#787 – Transforming a Point Using Matrix Multiplication

In WPF, all 2D transformations (e.g. scale, rotate, translate) are done internally using matrix multiplication.

Every point that you want to transform is represented as a 2 x 1 matrix (two rows and one column).  For example:

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Assume that you want to transform this point, represented by x and y, into a new point.  We do this by multiplying a 2 x 2 transformation matrix by our original 2 x 1 matrix.  The result is another 2 x 1 matrix, containing our new (transformed) point.

The operation is written as follows, assuming that a, b, c and represent the four values in our 2 x 2 matrix.  We multiply the 2 x 2 transformation matrix by the original 2 x 1 matrix to get a new 2 x 1 matrix.

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(Don’t worry about the values of a, b, c and d for now–we’ll fill them in later).  The actual multiplication is done as follows:

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#786 – Using Data Binding to Control a 2D Transform

It’s common to use data binding to control the values used for 2D transformations.  Below is a simple example that binds the AngleCenterX and CenterY properties of a RotateTransform to corresponding properties in a class.

    <StackPanel Margin="20,80">
        <Label Content="Dwight D. Eisenhower (1890-1969)" Background="Plum" Margin="10"
               HorizontalAlignment="Center" Padding="20,10" FontSize="16">
            <Label.LayoutTransform>
                <RotateTransform  Angle="{Binding IkeAngle}"
                                  CenterX="{Binding IkeCenterX}"
                                  CenterY="{Binding IkeCenterY}" />
            </Label.LayoutTransform>
        </Label>
    </StackPanel>
    public partial class MainWindow : Window, INotifyPropertyChanged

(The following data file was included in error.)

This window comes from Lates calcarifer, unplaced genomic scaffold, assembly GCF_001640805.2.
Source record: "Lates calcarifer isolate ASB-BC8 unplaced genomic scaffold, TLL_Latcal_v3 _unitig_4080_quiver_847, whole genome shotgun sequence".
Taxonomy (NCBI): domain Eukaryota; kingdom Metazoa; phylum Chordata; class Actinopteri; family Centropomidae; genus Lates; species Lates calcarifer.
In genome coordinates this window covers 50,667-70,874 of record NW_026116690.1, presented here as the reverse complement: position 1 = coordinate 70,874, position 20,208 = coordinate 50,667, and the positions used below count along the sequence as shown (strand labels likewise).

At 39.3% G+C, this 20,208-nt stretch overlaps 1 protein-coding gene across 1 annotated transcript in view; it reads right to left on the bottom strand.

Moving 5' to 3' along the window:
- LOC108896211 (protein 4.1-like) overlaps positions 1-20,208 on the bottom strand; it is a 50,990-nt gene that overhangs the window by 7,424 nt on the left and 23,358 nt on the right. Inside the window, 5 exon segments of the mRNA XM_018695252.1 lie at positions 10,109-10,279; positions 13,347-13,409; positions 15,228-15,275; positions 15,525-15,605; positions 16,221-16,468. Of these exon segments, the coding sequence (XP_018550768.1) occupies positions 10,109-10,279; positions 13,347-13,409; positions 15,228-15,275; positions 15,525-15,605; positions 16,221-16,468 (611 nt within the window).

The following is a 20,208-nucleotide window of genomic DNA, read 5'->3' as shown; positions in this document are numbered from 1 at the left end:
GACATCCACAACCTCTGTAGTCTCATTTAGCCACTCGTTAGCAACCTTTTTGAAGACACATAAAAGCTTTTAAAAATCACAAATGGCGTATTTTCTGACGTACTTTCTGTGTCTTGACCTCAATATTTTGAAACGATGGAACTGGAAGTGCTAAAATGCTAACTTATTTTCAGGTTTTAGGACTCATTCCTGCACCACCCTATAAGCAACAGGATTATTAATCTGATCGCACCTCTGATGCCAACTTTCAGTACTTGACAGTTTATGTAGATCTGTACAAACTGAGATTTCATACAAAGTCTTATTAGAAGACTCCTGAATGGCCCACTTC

{
        public MainWindow()
        {
            InitializeComponent();
            this.DataContext = this;

            // Test data
            IkeAngle = 25;
            IkeCenterX = 0.0;
            IkeCenterY = 0.0;
        }

        public double IkeAngle { get; set; }
        public double IkeCenterX { get; set; }
        public double IkeCenterY { get; set; }

        //-- INotifyPropertyChanged implementation

        public event PropertyChangedEventHandler PropertyChanged = delegate { };

        private void RaisePropertyChanged(string prop)
        {
            PropertyChanged(this, new PropertyChangedEventArgs(prop));
        }
    }

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#785 – Using the Visual Profiler Tool

Once you install the WPF Performance Suite, you can use the tool to help improve the performance of your application.

In addition to the Perforator tool, the Performance Suite includes the Visual Profiler tool, which is designed to help you profile your application at run-time.  Profiling involves monitoring your application at run-time to look at the performance aspects of individual elements.  This will help you figure out the location of any performance bottlenecks.

To run the Visual Profiler, start the WPF Performance Suite and click on the Visual Profiler tab.  Start your WPF application and then click Select Process under the Actions menu to select your process.

Once you connect the Visual Profiler to your application, you’ll see a variety of information, including:

  • A visual tree that indicates CPU time spent for layout of an element and its children
  • Measure/Arrange CPU usage for selected element
  • Application CPU usage breakdown

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#784 – Using the Perforator Tool to Analyze WPF Application Performance

Once you install the WPF Performance Suite, you can use the tool to analyze the performance of your application.

After starting the WPF Performance Suite, click on the Perforator tab.

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The next step is to run your WPF application.  Once the application is running, under the Actions menu, click on Select Process.